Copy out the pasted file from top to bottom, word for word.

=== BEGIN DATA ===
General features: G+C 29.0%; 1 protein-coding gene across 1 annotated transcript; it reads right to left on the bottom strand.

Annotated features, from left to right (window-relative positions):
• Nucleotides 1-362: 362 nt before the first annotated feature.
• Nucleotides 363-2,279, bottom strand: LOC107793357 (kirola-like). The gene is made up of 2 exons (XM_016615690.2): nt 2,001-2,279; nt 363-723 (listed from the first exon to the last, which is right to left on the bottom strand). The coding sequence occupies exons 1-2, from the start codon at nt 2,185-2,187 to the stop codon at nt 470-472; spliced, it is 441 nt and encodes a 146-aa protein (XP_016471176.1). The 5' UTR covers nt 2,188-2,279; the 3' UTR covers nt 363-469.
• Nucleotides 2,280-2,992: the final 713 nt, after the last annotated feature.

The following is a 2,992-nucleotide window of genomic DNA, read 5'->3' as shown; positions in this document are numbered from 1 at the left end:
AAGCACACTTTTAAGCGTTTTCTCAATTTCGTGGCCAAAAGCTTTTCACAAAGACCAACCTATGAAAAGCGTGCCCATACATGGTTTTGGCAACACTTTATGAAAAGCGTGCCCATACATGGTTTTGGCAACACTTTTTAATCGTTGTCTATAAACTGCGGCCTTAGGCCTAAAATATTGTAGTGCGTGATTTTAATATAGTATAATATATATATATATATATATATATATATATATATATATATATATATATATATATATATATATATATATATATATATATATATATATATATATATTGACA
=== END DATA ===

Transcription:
General features: G+C 29.0%; 1 protein-coding gene across 1 annotated transcript; it reads right to left on the bottom strand.

Annotated features, from left to right (window-relative positions):
• Nucleotides 1-362: 362 nt before the first annotated feature.
• Nucleotides 363-2,279, bottom strand: LOC107793357 (kirola-like). The gene is made up of 2 exons (XM_016615690.2): nt 2,001-2,279; nt 363-723 (listed from the first exon to the last, which is right to left on the bottom strand). The coding sequence occupies exons 1-2, from the start codon at nt 2,185-2,187 to the stop codon at nt 470-472; spliced, it is 441 nt and encodes a 146-aa protein (XP_016471176.1). The 5' UTR covers nt 2,188-2,279; the 3' UTR covers nt 363-469.
• Nucleotides 2,280-2,992: the final 713 nt, after the last annotated feature.

The following is a 2,992-nucleotide window of genomic DNA, read 5'->3' as shown; positions in this document are numbered from 1 at the left end:
AAGCACACTTTTAAGCGTTTTCTCAATTTCGTGGCCAAAAGCTTTTCACAAAGACCAACCTATGAAAAGCGTGCCCATACATGGTTTTGGCAACACTTTATGAAAAGCGTGCCCATACATGGTTTTGGCAACACTTTTTAATCGTTGTCTATAAACTGCGGCCTTAGGCCTAAAATATTGTAGTGCGTGATTTTAATATAGTATAATATATATATATATATATATATATATATATATATATATATATATATATATATATATATATATATATATATATATATATATATATATATATATATTGACA